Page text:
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FAQ
(Frequently Asked Questions)



What if One or More of the Shrimp Die?

Answer:Since the age of each shrimp is not known, it is not unusual for some of the shrimp in the EcoSphere to perish. If the shrimp die all at once, this is a clear indication that the temperature limits were exceeded. If they die over a period of time, they are probably meeting their normal life expectancy. As long as there is one shrimp alive in the system, it is a functional ecosystem.

The pale translucent shrimp-like bodies you may see lying on the bottom now and then are not dead shrimp, but exoskeletons. Shrimp are crustaceans. This means that they have their skeletons on the outside rather than on the inside. As the shrimp grows, it replaces it from time to time. After the old exoskeleton has been shed, the new one expands and hardens. It has been observed that a shrimp may molt once or twice a month in a normal environment. If a shrimp dies, the others will eat it, quickly returning the nutrients back to the system. The bacteria in the EcoSphere will also help decompose it within a day or so.



How Long will the EcoSphere Live?

Answer:The average life of an EcoSphere is between 2 and 3 years. The life expectancy of these shrimp is known to exceed 5 years, and the oldest EcoSpheres are now over 10 years old and still going strong. While we know that the life expectancy of these shrimp can exceed 5 years, we have no way of knowing how old each shrimp is as it is put in an EcoSphere. All things considered, an EcoSphere may last many years or not depending on the age of the shrimp and the environment in which it is kept.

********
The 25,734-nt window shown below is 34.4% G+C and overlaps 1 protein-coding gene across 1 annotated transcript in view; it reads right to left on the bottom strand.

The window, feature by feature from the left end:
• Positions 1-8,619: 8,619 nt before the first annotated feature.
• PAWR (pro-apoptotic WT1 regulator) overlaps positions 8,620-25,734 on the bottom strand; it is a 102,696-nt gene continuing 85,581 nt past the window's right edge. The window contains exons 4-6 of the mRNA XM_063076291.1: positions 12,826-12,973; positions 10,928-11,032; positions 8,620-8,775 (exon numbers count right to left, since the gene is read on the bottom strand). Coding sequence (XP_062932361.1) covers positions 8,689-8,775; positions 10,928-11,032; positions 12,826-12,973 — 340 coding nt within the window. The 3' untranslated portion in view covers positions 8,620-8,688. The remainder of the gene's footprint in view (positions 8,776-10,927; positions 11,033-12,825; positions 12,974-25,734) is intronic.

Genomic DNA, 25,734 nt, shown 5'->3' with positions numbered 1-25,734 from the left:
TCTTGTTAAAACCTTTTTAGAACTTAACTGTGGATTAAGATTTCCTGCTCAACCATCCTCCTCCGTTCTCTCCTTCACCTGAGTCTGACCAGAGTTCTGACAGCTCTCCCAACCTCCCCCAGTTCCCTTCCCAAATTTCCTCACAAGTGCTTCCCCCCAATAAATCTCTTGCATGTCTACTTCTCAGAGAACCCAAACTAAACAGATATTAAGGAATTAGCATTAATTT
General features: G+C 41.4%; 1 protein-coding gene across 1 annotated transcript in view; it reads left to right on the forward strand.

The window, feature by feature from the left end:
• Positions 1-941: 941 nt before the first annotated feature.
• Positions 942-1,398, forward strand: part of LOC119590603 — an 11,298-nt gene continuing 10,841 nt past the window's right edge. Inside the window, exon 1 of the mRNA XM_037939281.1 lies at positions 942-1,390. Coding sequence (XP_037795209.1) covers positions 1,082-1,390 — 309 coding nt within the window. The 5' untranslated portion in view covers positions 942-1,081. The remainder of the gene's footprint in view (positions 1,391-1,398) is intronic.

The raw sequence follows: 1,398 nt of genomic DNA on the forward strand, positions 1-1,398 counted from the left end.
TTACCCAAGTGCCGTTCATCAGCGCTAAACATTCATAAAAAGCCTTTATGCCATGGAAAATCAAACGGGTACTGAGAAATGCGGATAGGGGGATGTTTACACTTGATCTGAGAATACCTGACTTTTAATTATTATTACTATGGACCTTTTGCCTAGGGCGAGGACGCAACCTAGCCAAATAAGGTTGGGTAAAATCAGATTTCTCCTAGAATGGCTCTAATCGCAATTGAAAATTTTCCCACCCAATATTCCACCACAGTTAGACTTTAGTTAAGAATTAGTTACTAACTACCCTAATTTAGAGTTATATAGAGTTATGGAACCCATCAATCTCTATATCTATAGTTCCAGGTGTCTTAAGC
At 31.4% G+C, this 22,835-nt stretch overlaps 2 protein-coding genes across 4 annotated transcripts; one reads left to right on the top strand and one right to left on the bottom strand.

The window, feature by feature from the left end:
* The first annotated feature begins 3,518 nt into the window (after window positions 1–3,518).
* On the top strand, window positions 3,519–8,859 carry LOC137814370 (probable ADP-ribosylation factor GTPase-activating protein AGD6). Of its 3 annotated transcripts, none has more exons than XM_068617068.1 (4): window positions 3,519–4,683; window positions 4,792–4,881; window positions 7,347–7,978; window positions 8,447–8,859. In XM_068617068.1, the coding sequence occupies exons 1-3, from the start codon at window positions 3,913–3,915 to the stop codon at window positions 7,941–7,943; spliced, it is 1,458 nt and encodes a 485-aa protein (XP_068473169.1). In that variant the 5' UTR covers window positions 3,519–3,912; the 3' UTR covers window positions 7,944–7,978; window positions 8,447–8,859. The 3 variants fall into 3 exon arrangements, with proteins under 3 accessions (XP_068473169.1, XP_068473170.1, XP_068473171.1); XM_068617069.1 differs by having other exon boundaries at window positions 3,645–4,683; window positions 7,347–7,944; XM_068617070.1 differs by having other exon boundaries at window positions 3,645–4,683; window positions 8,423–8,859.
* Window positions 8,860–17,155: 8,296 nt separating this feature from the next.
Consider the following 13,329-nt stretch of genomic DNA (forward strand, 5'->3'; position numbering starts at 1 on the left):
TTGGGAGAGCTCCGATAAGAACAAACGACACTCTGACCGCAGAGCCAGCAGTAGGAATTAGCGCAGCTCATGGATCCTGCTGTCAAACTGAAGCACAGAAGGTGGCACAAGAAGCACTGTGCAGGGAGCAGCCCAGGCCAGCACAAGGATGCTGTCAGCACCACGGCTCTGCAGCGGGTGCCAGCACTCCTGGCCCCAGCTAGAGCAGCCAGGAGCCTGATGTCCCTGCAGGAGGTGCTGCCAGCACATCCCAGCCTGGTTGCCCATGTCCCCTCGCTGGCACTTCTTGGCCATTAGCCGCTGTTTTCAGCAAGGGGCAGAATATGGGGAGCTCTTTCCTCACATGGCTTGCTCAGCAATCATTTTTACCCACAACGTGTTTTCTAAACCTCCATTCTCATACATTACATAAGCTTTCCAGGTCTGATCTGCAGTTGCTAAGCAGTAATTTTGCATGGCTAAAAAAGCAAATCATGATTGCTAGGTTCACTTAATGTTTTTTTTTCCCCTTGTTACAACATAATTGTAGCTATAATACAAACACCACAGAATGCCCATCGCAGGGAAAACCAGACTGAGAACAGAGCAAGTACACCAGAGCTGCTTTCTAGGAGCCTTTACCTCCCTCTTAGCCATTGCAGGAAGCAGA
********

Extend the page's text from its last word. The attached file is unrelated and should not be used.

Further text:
Do the Animals and Plants Reproduce?

Answer:Reproduction of shrimp does occur in some EcoSpheres, but this is uncommon. The shrimp that are in the EcoSphere have purposely been chosen because they do not exhibit aggressive behavior towards each other. The algae and bacteria in the EcoSphere continuously reproduce. In fact, as time goes by, you can expect changes in the algae population in your EcoSphere.



What is a Closed Ecosystem?

Answer:Closed ecological systems are ecosystems that do not rely on matter exchange with any part outside the system. Although the Earth itself fits this definition, the term is most often used to describe much smaller manmade ecosystems. Such systems are scientifically interesting and can potentially serve as a life support system during space flights, in space stations or space habitats. In a closed ecological system, any waste products produced by one species must be used by at least one other species.


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